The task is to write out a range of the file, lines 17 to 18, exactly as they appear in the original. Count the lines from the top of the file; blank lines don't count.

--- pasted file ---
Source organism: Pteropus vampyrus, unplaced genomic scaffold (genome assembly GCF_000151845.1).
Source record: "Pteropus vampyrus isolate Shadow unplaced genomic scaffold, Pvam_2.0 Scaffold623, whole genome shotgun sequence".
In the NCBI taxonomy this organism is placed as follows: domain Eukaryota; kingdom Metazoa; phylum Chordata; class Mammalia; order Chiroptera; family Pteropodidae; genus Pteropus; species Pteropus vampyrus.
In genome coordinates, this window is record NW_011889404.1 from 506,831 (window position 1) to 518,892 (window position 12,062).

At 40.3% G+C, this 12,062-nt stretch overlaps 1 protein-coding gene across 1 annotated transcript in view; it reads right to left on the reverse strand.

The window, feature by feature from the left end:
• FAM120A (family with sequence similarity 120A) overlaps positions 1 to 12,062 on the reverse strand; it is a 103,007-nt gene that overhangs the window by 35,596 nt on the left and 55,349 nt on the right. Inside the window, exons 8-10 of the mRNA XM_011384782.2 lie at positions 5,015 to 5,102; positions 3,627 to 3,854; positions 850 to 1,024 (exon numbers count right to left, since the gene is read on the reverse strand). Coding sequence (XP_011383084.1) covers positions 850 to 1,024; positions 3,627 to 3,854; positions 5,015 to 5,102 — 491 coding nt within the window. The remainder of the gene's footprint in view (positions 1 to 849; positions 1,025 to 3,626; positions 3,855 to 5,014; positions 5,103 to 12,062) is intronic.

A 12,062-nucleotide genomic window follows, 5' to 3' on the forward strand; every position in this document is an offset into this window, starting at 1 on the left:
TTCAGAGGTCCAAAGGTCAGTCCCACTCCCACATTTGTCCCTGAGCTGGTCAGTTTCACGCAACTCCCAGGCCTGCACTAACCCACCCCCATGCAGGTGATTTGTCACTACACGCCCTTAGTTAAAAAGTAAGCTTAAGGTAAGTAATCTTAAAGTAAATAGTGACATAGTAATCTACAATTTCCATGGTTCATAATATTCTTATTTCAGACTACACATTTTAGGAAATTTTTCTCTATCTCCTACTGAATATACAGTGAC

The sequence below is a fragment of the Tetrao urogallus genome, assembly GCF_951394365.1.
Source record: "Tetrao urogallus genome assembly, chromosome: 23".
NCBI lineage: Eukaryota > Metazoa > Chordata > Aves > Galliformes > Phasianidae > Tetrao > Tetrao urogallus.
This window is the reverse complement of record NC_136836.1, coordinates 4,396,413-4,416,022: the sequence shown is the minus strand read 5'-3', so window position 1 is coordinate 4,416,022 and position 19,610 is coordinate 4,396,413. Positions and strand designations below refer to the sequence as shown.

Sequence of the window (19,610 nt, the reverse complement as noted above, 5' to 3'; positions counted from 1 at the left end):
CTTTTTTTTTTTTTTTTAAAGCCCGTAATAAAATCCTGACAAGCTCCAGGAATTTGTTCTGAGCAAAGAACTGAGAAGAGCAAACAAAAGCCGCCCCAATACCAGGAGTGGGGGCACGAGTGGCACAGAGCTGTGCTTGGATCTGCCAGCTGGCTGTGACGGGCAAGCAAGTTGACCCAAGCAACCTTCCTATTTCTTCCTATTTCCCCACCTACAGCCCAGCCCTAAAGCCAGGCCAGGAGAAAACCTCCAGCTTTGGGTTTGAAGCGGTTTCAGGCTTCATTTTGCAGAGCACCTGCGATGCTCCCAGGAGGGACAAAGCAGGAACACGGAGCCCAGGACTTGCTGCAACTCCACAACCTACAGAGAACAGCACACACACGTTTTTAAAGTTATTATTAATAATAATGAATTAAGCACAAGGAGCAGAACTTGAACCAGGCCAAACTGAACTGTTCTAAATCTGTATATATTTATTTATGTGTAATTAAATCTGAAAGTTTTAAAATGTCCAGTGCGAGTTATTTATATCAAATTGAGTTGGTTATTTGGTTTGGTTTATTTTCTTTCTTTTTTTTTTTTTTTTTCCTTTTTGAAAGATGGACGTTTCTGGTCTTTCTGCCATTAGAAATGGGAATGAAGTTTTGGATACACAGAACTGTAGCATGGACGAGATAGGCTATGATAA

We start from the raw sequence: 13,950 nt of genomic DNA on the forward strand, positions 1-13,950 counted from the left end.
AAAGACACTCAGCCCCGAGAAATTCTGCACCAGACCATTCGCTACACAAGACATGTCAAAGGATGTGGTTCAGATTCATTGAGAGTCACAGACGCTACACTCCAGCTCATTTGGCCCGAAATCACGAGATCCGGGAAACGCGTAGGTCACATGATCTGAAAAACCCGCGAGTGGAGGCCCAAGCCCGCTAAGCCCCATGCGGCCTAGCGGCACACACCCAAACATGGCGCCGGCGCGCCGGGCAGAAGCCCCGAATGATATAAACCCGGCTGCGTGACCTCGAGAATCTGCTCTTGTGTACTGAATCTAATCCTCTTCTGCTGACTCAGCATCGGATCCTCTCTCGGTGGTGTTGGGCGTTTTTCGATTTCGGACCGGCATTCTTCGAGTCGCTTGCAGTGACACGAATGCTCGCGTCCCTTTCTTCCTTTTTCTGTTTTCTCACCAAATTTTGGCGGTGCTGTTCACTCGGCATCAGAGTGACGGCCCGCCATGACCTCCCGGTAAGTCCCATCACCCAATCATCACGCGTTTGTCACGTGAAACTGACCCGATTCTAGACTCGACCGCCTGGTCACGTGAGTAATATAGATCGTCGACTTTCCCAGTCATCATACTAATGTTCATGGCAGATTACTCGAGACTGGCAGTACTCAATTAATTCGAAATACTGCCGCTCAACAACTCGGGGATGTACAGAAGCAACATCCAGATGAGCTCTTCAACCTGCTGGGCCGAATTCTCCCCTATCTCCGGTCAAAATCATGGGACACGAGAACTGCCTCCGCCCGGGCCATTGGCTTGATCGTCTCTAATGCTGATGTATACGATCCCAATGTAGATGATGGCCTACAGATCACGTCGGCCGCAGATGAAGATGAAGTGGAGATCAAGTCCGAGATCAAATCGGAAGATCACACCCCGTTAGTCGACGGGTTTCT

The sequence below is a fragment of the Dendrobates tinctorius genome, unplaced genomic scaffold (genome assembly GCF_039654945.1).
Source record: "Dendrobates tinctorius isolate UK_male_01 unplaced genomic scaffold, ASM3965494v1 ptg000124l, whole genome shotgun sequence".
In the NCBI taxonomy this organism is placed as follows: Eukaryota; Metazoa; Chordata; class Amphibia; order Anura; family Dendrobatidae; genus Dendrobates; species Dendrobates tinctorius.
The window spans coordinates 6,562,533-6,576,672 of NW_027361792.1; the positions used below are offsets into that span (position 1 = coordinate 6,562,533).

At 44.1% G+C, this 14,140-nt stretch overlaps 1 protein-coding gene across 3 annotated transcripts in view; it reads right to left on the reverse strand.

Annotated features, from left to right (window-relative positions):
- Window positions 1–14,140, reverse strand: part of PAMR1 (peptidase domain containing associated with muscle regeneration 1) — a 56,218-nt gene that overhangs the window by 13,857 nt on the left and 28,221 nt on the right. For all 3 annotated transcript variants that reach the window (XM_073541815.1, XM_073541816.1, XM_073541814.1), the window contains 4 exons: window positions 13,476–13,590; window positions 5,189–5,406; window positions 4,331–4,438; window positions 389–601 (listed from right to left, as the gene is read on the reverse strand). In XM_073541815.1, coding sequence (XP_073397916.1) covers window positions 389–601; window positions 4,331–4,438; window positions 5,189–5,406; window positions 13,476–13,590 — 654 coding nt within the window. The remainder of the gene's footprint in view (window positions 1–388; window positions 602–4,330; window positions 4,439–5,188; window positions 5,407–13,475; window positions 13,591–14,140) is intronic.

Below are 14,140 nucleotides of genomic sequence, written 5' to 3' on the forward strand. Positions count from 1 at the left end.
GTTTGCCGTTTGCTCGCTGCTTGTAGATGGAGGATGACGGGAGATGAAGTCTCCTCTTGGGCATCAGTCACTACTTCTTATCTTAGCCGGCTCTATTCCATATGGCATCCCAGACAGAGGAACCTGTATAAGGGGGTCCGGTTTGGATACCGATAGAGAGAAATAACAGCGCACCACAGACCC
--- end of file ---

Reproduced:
AAAGACACTCAGCCCCGAGAAATTCTGCACCAGACCATTCGCTACACAAGACATGTCAAAGGATGTGGTTCAGATTCATTGAGAGTCACAGACGCTACACTCCAGCTCATTTGGCCCGAAATCACGAGATCCGGGAAACGCGTAGGTCACATGATCTGAAAAACCCGCGAGTGGAGGCCCAAGCCCGCTAAGCCCCATGCGGCCTAGCGGCACACACCCAAACATGGCGCCGGCGCGCCGGGCAGAAGCCCCGAATGATATAAACCCGGCTGCGTGACCTCGAGAATCTGCTCTTGTGTACTGAATCTAATCCTCTTCTGCTGACTCAGCATCGGATCCTCTCTCGGTGGTGTTGGGCGTTTTTCGATTTCGGACCGGCATTCTTCGAGTCGCTTGCAGTGACACGAATGCTCGCGTCCCTTTCTTCCTTTTTCTGTTTTCTCACCAAATTTTGGCGGTGCTGTTCACTCGGCATCAGAGTGACGGCCCGCCATGACCTCCCGGTAAGTCCCATCACCCAATCATCACGCGTTTGTCACGTGAAACTGACCCGATTCTAGACTCGACCGCCTGGTCACGTGAGTAATATAGATCGTCGACTTTCCCAGTCATCATACTAATGTTCATGGCAGATTACTCGAGACTGGCAGTACTCAATTAATTCGAAATACTGCCGCTCAACAACTCGGGGATGTACAGAAGCAACATCCAGATGAGCTCTTCAACCTGCTGGGCCGAATTCTCCCCTATCTCCGGTCAAAATCATGGGACACGAGAACTGCCTCCGCCCGGGCCATTGGCTTGATCGTCTCTAATGCTGATGTATACGATCCCAATGTAGATGATGGCCTACAGATCACGTCGGCCGCAGATGAAGATGAAGTGGAGATCAAGTCCGAGATCAAATCGGAAGATCACACCCCGTTAGTCGACGGGTTTCT

The sequence below is a fragment of the Dendrobates tinctorius genome, unplaced genomic scaffold (genome assembly GCF_039654945.1).